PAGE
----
B. Force and Plausibility of the Proffered Reasons
At the June 24, 1992 hearing, appellant and his counsel offered several reasons in support of his withdrawal motion: the Middlebrook letters showed that she perjured herself at his trial; his consumption of prescription drugs at the time of his trial made him confused; he was pushed by his lawyer to plead guilty; and, he was in "emotional distress" at the time of his plea because Middlebrook was pregnant with his child. The district court considered the force and plausibility of these reasons, and found them to be inadequate to support the withdrawal motion.
The court "scrutinized" the content of the letters and stated that it did "not see anything there that would affect the plea of guilty ... entered in December of 1991." The court further stated that it did "not find them to suggest any instance of perjury." On appeal, appellant merely asserts that the letters should have been presented to a jury to determine their force and credibility. We disagree. The district court has the discretion to grant plea withdrawal motions, and it is therefore properly within the province of the district court to conduct the required five-part inquiry, including an evaluation of the force and plausibility of the reasons proffered for the change of plea. We have read the Middlebrook letters and cannot say that the district court's finding was clearly erroneous, especially in light of the fact that the same court heard Middlebrook testify at trial. While the letters may tend to show that Middlebrook regretted the role she played in her boyfriend's incarceration, it is not self-evident that the letters either constitute an admission of perjury or provide evidence that perjury was committed.
The court rejected appellant's contention that his plea at trial was influenced by his consumption of prescription medicines. At the sentencing hearing, the court noted that Henry had been asked at the time of his plea whether he had taken drugs, medicine or alcohol in the past twenty-four hours, and that the appellant had answered in the negative. Later in the sentencing hearing, Henry's counsel3 agreed that the trial court had properly determined that appellant was not under the influence of medications when he changed his plea to guilty.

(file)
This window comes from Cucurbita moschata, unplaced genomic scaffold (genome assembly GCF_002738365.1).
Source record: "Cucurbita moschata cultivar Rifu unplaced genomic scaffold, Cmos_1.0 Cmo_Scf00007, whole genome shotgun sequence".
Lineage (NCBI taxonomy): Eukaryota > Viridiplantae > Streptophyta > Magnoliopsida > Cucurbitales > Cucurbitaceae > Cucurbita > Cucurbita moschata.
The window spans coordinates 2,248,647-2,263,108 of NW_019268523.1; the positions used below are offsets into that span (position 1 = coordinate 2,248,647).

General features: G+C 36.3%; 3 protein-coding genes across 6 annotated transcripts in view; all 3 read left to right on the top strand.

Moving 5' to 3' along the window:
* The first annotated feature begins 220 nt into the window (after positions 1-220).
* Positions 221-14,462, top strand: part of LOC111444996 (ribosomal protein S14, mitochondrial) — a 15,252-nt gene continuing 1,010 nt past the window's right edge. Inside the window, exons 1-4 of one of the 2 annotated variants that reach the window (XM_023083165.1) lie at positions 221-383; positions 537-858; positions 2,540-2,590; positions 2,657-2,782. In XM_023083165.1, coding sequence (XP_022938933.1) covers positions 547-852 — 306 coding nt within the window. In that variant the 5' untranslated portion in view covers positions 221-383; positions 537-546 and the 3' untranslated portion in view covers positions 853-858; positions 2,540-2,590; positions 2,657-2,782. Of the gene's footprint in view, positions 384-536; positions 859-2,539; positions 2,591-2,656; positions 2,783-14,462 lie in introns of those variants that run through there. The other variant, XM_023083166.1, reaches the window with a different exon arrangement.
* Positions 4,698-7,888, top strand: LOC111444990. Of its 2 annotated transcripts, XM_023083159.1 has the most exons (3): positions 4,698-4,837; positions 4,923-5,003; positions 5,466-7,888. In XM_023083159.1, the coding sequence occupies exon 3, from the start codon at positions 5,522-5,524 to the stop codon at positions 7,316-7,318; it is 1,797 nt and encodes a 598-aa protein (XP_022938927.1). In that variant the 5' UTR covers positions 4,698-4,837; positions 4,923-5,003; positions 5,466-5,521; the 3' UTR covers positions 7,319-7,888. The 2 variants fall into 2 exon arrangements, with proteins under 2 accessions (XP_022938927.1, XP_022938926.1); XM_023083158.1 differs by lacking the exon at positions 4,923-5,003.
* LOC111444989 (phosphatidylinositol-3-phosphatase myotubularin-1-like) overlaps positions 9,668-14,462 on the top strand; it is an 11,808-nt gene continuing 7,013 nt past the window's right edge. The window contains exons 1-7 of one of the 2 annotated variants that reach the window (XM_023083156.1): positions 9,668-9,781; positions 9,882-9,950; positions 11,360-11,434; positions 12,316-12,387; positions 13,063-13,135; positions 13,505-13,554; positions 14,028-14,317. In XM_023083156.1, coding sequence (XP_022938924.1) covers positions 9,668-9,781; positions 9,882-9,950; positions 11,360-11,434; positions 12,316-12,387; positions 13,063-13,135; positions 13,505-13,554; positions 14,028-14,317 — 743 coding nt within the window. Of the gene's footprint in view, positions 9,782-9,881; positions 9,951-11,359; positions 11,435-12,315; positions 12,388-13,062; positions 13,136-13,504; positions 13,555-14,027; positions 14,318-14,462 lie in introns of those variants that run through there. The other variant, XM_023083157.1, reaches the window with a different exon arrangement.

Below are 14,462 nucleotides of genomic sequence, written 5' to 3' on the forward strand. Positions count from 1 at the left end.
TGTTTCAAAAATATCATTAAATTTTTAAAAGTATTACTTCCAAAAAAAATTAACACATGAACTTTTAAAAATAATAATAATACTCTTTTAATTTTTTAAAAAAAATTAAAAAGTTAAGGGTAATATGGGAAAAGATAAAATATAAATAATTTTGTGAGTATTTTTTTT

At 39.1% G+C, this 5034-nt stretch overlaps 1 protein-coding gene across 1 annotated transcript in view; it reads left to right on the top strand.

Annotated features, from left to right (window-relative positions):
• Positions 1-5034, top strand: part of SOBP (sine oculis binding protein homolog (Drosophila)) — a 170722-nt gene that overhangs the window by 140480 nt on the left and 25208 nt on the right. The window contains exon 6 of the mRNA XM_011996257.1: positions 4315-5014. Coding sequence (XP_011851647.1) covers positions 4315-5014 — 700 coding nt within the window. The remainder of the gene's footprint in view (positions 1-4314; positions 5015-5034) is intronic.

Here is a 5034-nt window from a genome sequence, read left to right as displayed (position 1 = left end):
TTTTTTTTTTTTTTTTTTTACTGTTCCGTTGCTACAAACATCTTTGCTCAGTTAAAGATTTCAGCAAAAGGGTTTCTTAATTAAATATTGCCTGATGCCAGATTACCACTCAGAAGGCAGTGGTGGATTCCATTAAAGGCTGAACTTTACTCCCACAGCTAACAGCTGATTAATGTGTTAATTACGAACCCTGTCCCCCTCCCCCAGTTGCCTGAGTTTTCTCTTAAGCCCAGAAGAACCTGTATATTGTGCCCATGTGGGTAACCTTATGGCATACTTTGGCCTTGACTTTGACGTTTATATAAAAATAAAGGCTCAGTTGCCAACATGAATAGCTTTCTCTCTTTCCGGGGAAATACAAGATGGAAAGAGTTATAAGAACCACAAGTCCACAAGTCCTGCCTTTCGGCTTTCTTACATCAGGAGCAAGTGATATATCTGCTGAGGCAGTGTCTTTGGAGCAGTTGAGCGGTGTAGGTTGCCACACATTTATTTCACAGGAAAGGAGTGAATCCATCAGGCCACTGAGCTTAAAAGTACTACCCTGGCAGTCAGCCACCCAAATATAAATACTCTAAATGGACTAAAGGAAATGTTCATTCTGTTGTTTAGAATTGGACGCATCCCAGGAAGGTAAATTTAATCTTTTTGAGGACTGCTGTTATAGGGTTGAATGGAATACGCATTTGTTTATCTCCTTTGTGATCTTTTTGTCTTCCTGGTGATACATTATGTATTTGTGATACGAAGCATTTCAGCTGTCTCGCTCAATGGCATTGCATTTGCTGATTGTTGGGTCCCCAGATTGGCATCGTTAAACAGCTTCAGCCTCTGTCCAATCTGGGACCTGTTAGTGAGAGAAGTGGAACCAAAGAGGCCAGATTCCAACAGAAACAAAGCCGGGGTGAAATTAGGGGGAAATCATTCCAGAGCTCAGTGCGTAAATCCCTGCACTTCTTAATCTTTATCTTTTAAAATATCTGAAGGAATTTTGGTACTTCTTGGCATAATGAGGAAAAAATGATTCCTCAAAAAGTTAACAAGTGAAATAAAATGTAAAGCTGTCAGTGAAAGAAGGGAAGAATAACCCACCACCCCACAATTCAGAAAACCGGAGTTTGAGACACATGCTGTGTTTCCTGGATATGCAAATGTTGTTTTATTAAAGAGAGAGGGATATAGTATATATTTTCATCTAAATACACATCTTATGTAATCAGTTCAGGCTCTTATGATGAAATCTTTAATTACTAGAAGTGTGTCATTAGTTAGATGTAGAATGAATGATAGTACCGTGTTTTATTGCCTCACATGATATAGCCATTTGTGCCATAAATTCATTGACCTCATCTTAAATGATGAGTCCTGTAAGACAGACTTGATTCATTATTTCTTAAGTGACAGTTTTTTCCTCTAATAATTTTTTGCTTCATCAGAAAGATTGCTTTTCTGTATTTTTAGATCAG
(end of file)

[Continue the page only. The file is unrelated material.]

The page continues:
The court found that appellant's trial attorney had not coerced him into pleading guilty. Indeed, the court stated that his lawyer's advice was
proper and sound. And it was looking for the welfare of this defendant. And I don't think he induced the defendant into doing anything but to tell the defendant the truth and that the defendant took this decision upon his own free will because he was present. He heard two days of testimony of witnesses against him.
Having observed Attorney Garcia come in this case and the circumstances which led to the defendant's plea[ ] of guilty. The Court is disincline[d] to accept your assertions.
Contrary to that I believe Mr. Garcia gave you good advice.
Appellant does not contest this finding on appeal, and we find nothing in the record to upset the district court's findings.
Appellant did not raise his "emotional distress" theory on appeal.
At no time has appellant directly stated that he is legally innocent of the charges to which he pled guilty on December 19, 1991. On that date, during the Rule 11 hearing, appellant said that he asked Middlebrook and Marshall to carry the drugs, and stated:
But I'm taking the blame because I asked them and I had no business to ask them to take drugs. We didn't go to St. Lucia to get drugs. That's not what we go to St. Lucia for. But they were taking the drugs and when we go to Puerto Rico they got busted. They had drugs and I didn't have nothing and I feel guilty and I feel sorry because I knew what I asked them to do was against the law. So what I'm asking the Court today, I am asking you, Judge, if I could get some type of leniency, maybe 42 months or 36 months, or I am not going to put no time, but a time to be in jail for the crime that I help committed [sic].4
Appellant clearly acknowledged that he felt guilty for his role in aiding and abetting the importation of cocaine into the United States. On appeal, Henry merely claims that he is legally innocent because "he had not carried drugs nor forced anyone to bring drugs into the United States." That assertion is an insufficient expression of legal innocence because he did not assert his innocence of the crimes with which he was charged. As we noted in Doyle, "the absence of a claim of innocence weighs in favor of allowing a guilty plea to stand." Doyle, 981 F.2d at 596.